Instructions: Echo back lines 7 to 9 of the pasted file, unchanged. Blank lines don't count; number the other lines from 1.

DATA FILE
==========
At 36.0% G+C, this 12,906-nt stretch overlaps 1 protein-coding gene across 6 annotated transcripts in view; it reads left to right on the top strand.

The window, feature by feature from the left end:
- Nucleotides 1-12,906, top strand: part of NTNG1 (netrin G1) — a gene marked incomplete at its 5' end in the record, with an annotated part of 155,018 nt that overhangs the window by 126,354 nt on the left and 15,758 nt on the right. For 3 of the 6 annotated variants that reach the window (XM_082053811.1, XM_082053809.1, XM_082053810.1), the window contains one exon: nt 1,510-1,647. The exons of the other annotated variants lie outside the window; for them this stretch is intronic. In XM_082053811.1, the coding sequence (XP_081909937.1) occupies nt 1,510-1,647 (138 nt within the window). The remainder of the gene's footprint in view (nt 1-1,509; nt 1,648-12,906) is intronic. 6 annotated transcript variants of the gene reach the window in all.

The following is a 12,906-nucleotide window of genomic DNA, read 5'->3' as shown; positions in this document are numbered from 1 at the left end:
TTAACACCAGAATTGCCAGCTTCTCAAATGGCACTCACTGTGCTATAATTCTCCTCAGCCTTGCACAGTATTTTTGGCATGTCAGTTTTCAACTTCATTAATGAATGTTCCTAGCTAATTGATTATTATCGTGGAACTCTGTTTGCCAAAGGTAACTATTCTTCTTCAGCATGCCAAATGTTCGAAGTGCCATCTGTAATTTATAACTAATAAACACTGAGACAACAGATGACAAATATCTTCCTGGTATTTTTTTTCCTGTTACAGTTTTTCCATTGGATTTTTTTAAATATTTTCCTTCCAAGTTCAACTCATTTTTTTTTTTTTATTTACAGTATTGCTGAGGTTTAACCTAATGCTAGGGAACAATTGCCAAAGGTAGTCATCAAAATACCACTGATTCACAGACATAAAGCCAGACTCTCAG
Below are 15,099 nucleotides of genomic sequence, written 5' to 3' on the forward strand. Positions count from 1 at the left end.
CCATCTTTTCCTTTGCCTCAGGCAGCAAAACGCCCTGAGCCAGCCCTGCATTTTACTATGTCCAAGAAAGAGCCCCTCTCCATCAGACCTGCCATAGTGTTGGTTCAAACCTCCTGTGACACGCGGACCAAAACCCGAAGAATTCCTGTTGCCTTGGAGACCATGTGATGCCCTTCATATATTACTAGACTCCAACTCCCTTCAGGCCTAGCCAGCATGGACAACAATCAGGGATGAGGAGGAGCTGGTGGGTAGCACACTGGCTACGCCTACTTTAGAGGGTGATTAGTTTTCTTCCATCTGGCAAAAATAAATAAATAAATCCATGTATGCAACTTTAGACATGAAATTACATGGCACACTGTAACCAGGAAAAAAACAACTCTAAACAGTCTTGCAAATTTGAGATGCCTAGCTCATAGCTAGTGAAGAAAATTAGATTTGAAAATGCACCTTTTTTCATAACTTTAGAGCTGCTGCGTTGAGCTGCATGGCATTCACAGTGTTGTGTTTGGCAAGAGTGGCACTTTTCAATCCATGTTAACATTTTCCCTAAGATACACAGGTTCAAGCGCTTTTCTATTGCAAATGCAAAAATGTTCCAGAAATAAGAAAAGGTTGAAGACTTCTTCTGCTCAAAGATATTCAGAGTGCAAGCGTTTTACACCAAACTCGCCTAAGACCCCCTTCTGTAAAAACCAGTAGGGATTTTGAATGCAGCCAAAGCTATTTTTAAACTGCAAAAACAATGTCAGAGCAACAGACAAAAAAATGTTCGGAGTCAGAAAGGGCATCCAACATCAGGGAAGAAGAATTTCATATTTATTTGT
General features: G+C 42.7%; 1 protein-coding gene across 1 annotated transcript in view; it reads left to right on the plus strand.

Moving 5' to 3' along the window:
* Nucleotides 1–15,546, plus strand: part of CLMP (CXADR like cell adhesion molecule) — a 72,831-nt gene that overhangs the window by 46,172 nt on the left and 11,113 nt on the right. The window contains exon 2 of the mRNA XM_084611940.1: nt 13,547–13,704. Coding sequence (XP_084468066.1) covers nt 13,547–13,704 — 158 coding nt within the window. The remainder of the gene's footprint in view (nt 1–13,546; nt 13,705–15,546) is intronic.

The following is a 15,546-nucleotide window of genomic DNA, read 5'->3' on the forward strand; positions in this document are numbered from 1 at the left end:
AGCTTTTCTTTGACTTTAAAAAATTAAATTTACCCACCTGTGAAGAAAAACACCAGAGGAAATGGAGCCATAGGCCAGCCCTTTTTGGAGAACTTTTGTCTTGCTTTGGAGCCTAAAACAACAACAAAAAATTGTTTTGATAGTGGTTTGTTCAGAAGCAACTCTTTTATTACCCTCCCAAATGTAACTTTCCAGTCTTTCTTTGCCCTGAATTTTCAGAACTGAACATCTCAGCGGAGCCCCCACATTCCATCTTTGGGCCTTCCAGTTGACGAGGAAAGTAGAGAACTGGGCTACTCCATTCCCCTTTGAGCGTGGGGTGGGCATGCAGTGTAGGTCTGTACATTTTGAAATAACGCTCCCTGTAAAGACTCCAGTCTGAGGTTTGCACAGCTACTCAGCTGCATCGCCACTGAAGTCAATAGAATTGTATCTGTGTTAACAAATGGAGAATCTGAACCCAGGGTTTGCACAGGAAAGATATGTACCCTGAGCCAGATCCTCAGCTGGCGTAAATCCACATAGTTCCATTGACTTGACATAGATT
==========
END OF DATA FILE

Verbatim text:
CCATCTTTTCCTTTGCCTCAGGCAGCAAAACGCCCTGAGCCAGCCCTGCATTTTACTATGTCCAAGAAAGAGCCCCTCTCCATCAGACCTGCCATAGTGTTGGTTCAAACCTCCTGTGACACGCGGACCAAAACCCGAAGAATTCCTGTTGCCTTGGAGACCATGTGATGCCCTTCATATATTACTAGACTCCAACTCCCTTCAGGCCTAGCCAGCATGGACAACAATCAGGGATGAGGAGGAGCTGGTGGGTAGCACACTGGCTACGCCTACTTTAGAGGGTGATTAGTTTTCTTCCATCTGGCAAAAATAAATAAATAAATCCATGTATGCAACTTTAGACATGAAATTACATGGCACACTGTAACCAGGAAAAAAACAACTCTAAACAGTCTTGCAAATTTGAGATGCCTAGCTCATAGCTAGTGAAGAAAATTAGATTTGAAAATGCACCTTTTTTCATAACTTTAGAGCTGCTGCGTTGAGCTGCATGGCATTCACAGTGTTGTGTTTGGCAAGAGTGGCACTTTTCAATCCATGTTAACATTTTCCCTAAGATACACAGGTTCAAGCGCTTTTCTATTGCAAATGCAAAAATGTTCCAGAAATAAGAAAAGGTTGAAGACTTCTTCTGCTCAAAGATATTCAGAGTGCAAGCGTTTTACACCAAACTCGCCTAAGACCCCCTTCTGTAAAAACCAGTAGGGATTTTGAATGCAGCCAAAGCTATTTTTAAACTGCAAAAACAATGTCAGAGCAACAGACAAAAAAATGTTCGGAGTCAGAAAGGGCATCCAACATCAGGGAAGAAGAATTTCATATTTATTTGT
General features: G+C 42.7%; 1 protein-coding gene across 1 annotated transcript in view; it reads left to right on the plus strand.

Moving 5' to 3' along the window: